Asia-Pacific M&A deals increase 3.4% in Q1 despite global deal activity decline. Could COVID-19 cause an M&A surge for US SMEs for Q2?
Reece Tomlinson, CEO and Founder of RWT Growth, comments on the opportunities presented to SMEs in an unprecedented economic climate.
Investment strategies used by hedge funds have evolved over the years, although the biggest changes have come in the use of computers to develop portfolios. Rosetta Analytics is a woman-founded and woman-led CTA that's pioneering the use of artificial intelligence and deep reinforcement learning to build and manage alternative investment strategies for institutional and private Read More
GlobalData, which tracks all M&A, PE/VC and asset transaction activity around the world, reported yesterday that despite the overall deal activity declining among other regions, Asia-Pacific bound total deals volume increased by 3.43% in the first quarter of 2020. In terms of value, JP Morgan advised US$20.1 billion worth deals in Q1 2020 with Deloitte occupying the second position with six transactions worth US$12 billion.
However, back at home, many businesses may be struggling or relying on government support to survive. Others, however, may have seen a sharp rise in the demand for their products or services, and will now be considering how best to move forward and grow in the coming months.
Mergers and Acquisitions (M&A) are often an effective tool for businesses to take a significant step forward in growth or expansion into other markets. Already in Q1 there was a 35% global drop in the value of global M&A deals, but for some, now may be the perfect time.
Reece Tomlinson, CEO and Founder of RWT Growth, financial advisors for the global SME arena, sets out his reasons why now might be the perfect time to make a deal:
1) Distressed opportunities.
Distressed opportunities can generally be defined as assets and entities that are experiencing financial or operational distress, default or in the process of bankruptcy. This represents a real opportunity as many SMEs are in states of distress.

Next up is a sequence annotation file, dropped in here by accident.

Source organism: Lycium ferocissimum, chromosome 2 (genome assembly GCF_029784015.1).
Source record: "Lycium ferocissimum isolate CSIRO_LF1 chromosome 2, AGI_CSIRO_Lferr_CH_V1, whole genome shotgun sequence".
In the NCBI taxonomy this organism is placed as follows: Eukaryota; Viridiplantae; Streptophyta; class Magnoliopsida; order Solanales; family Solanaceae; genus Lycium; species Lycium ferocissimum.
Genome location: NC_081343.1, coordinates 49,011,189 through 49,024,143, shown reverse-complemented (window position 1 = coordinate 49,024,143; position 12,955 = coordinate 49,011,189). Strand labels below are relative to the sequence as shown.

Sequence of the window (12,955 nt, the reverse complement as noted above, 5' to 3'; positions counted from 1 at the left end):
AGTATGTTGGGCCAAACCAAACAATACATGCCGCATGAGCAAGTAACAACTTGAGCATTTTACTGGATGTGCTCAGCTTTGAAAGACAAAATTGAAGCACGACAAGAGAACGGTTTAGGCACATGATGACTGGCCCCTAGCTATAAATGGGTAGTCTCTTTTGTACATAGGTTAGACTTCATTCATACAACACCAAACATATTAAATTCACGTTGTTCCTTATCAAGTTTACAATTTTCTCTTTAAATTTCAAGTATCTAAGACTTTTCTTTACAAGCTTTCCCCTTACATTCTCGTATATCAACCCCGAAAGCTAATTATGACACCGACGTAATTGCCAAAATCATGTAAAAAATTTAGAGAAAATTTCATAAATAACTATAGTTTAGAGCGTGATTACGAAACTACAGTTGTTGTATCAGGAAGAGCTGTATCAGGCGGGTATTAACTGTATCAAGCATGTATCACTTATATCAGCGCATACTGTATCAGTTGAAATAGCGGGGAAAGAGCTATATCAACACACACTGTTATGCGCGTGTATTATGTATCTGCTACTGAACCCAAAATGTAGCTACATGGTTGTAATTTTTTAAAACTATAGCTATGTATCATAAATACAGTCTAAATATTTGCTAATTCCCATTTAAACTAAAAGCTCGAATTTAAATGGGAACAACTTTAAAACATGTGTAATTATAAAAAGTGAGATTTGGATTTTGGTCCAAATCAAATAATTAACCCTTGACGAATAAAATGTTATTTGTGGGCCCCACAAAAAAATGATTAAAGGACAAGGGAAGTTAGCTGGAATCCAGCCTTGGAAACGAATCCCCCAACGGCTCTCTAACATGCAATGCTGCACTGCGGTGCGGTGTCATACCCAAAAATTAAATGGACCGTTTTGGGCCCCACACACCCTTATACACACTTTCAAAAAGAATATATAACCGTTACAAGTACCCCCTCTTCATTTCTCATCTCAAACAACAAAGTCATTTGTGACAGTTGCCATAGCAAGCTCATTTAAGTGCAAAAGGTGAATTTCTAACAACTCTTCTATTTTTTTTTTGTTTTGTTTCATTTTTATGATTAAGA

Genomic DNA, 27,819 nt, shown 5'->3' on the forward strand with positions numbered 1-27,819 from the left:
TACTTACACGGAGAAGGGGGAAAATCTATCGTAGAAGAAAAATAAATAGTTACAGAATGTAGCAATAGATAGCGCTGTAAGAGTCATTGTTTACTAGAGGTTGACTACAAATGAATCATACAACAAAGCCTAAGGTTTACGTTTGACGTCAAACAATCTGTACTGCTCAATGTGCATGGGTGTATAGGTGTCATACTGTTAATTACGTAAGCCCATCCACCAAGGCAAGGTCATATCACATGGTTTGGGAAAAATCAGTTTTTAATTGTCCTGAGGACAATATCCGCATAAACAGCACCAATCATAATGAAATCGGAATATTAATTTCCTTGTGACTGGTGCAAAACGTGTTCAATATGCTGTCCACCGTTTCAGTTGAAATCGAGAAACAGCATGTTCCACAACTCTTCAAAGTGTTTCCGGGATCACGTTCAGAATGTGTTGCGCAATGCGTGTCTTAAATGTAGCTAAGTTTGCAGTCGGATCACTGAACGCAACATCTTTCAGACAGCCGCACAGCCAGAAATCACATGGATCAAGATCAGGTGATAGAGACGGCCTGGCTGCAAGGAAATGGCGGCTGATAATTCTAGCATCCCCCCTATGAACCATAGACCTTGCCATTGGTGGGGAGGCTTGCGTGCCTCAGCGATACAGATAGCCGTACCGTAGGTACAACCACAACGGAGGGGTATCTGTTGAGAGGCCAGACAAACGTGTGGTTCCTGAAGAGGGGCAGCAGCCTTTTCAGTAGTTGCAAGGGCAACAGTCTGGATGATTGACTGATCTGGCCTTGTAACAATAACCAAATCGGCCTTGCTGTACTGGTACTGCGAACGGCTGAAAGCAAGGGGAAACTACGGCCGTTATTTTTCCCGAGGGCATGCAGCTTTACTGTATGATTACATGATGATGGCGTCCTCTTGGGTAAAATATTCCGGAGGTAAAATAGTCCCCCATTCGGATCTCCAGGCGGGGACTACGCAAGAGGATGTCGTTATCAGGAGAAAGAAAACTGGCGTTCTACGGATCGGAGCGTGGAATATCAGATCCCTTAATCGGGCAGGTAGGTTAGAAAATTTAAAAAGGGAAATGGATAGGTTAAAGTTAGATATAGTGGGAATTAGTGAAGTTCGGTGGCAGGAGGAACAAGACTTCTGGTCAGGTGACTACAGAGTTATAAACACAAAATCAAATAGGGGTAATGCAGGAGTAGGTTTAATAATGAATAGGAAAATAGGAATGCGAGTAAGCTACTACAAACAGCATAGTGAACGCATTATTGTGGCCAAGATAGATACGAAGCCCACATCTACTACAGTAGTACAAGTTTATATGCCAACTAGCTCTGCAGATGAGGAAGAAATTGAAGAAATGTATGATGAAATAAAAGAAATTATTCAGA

These opportunities represent the best single method for acquiring large scale value with a comparatively minimal spend as they can be acquired for large discounts to their actual value.
2) Cheap debt.
In almost every western country, interest rates are near zero with numerous government funding options to help ensure businesses remain open and operating. These programs mean the ability to access debt for strategic M&A deals will be profound.
3) Creative Deal Structures (little or no cash) will be welcomed.
Historically, the majority of M&A deals required cash levels that were equivalent to 10% to 20% of the deal value with the remainder of the deal being comprised of some form of debt. This was due to the fact that for many healthy SMEs they would not sell their company without an attractive offer. However, given the impacts of COVID-19 and the points I have brought up in this article, there has likely never been a time in history where M&A deals can be made more creatively than there is now.
What this means is simple. SMEs can likely perform M&A deals even though they themselves are not sitting on piles of cash.
4) M&A can make the business less risky.
In some cases, completing M&A deals may reduce the operational risk that COVID-19 presents for SMEs. M&A can, when executed properly, increase profits by benefiting from the synergies between the acquirer and the seller. These synergies can often reduce the overall operating costs and lead to higher margins.
5) Baby boomers.
Baby boomers own roughly 2.3 million SMEs in the US. One could argue that many baby boomers who are being negatively impacted by COVID-19 will be eager to sell their companies.
As such, SMEs owned by baby boomers reflect a real opportunity to complete M&A deals at favourable valuations and with creative deal structures.